I have a confession to make: I procrastinate.
This is weird for me to say, because as my avid readers know, I'm the kind of person who does work way ahead of time; I never procrastinated in college.
However, in the past year of having my own speaking and consulting business, I'd started to notice a procrastination problem: I wouldn't start organizing my speeches until the last minute.
I love giving speeches, but I often dreaded planning them out.
My speeches are very organic, personal, and customized; I never do the exact same speech twice, which makes for a great experience, but an intensive planning process every time.
And up until recently the only process I knew to develop each unique speech was to sit in front of a blank Word document, think about my audience's needs, type out an outline, practice the speech, and then build the PowerPoint.
Seems simple enough, but as you know from having essay assignments, staring at that blank screen is torture.
I recently read the best book I've ever read on giving presentations and it sparked an entire new process of developing speeches.
I just finished enacting my new process (I'm writing this on a Friday night, but am scheduling this post for Monday because I know most people aren't huge nerds like me who enjoy working on a Friday night) and I felt so invigorated that I had to share this experience with you.
Finally, instead of staring at that blank screen I have a process that doesn't make me feel overwhelmed!
And most importantly - it's a process that killed my procrastination. I'm now unnaturally excited to plan all my speeches for the entire fall season and will probably have them all ready to go in the next two weeks.
As I wrote my speech ideas onto notecards and categorized them on my living room floor I couldn't help but remember the wisdom of my 9th grade teacher who taught us how to write a research paper by breaking it up into small parts:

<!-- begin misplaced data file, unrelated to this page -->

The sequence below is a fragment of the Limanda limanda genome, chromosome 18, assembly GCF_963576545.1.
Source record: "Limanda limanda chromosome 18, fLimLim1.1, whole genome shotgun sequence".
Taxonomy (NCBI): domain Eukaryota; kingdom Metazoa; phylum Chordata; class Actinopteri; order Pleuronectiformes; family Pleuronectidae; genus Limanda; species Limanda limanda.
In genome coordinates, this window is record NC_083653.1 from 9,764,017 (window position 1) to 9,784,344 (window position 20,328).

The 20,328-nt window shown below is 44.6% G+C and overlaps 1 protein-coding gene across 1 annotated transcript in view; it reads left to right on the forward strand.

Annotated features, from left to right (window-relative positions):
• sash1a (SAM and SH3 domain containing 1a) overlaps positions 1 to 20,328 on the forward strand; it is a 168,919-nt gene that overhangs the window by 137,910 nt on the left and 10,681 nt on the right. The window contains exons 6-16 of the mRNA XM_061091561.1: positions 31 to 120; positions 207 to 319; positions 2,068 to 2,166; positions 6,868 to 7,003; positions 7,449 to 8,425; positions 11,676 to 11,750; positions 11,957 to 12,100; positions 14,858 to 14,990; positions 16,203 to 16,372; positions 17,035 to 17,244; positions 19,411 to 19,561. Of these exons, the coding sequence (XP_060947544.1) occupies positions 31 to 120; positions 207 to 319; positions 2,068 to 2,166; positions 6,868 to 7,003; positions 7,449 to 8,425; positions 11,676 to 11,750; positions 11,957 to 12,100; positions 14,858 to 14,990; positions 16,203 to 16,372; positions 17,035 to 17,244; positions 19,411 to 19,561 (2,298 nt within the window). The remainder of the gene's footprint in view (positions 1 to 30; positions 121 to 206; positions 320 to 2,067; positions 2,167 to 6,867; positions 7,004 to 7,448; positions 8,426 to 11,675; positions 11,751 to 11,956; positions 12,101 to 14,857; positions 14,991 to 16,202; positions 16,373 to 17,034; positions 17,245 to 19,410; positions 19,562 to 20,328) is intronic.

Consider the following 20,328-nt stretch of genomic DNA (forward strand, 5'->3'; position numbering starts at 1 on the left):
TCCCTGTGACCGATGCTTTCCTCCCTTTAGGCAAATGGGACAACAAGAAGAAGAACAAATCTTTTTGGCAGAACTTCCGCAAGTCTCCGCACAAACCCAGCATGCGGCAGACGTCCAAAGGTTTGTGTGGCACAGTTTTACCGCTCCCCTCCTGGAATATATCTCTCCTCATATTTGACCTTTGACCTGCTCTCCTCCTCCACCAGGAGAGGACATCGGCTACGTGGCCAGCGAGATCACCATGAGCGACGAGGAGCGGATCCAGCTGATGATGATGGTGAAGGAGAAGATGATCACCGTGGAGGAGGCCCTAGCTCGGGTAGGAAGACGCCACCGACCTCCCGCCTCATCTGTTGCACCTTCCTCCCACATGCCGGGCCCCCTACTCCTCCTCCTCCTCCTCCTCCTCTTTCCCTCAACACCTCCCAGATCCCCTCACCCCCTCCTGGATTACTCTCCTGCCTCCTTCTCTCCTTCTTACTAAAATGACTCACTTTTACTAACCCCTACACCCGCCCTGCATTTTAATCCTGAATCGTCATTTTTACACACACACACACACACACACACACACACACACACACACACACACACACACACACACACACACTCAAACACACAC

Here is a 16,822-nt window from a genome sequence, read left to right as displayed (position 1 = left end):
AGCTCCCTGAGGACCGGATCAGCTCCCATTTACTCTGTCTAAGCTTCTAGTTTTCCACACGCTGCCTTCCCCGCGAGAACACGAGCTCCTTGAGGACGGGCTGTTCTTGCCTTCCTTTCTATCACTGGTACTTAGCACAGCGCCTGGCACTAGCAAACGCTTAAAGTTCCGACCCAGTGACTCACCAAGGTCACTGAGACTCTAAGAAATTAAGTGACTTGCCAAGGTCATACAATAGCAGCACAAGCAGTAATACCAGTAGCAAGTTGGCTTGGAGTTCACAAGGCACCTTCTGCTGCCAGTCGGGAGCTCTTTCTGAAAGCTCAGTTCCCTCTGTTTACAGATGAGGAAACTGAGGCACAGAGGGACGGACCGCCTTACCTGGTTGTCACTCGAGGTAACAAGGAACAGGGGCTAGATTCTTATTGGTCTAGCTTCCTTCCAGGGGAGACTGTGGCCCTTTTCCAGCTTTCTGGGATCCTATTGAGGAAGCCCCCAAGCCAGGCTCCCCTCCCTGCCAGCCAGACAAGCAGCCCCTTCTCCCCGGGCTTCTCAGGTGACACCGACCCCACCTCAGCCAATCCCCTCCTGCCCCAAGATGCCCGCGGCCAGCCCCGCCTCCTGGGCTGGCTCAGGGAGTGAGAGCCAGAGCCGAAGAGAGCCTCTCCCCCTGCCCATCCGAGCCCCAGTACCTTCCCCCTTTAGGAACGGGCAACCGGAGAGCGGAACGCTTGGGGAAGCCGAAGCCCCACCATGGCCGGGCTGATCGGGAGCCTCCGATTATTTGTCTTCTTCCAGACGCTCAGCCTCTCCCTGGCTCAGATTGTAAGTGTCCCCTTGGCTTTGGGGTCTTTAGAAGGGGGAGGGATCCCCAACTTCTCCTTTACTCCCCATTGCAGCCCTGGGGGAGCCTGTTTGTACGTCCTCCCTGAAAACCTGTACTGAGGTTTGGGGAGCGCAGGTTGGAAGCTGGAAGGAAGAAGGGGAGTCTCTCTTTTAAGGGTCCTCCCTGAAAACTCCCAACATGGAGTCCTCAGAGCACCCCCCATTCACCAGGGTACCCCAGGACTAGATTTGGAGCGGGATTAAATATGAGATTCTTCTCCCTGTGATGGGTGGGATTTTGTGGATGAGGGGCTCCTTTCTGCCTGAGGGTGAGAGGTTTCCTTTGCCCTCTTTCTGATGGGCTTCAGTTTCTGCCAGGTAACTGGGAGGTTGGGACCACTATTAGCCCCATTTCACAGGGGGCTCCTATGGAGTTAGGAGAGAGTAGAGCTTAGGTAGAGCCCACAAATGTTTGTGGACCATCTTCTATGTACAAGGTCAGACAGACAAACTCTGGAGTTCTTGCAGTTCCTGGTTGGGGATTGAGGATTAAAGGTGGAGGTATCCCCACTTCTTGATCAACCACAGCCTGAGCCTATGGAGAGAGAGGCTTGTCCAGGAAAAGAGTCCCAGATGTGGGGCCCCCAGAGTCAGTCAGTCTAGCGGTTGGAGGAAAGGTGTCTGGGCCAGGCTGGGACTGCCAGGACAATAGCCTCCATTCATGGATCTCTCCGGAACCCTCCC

(i.e. writing each quote on a notecard, organizing the notecards in categories, and then ordering the notecards into a cohesive order; then all we had to do was go notecard by notecard and fill in the gaps with our writing).
It reminded me that studying and tackling big projects in college requires purposeful process planning (omg is anyone else as excited as I am about this unplanned alliteration?).
Effective studying is not staring at a book. Writing a good essay is not staring at a blank screen. We procrastinate to avoid that awful feeling of not knowing how to start or what to do next.
So the next time you get a homework assignment, I've already got your first step covered: develop a process.
1) Look at your assignment and create a list of small things you need to do in order to complete it. Each step shouldn't take you any longer than one hour. Keep the steps short and simple.
2) Make sure each item begins with some kind of action verb.
3) Be creative. The best studying is down-and-dirty. Use your hands, use old-school tools like paper, scissors and markers, make notecards, spread your work all around the floor, plan discussions with friends, write on white boards, create animations, make up games.
4) Go through your list and check off each thing as you complete it so that the next time you sit down to do your homework you only have to look at the next thing to be completed; don't overwhelm yourself by looking at it all. Just focus on one thing at a time.
Breaking down your work into smaller parts and developing a process that works for you is actually invigorating and kind of fun. Seriously. I'm not just a total nerd talking, I swear (oops...I already revealed I was doing work on a Friday night...but it really was fun. And I have lots of cool-awesome-epic (is saying "epic" still a thing?) non-work-related activities planned for Saturday ;)).
We procrastinate because we're trying to avoid the feeling of incompetence. When you develop a process for your work you'll instantly feel more competent and confident, and you'll be armed with the skills to tackle your project ahead of time.
For more reading on the best college study skills and processes check out my fav study skill book Cal Newport's How to Become a Straight-A Student.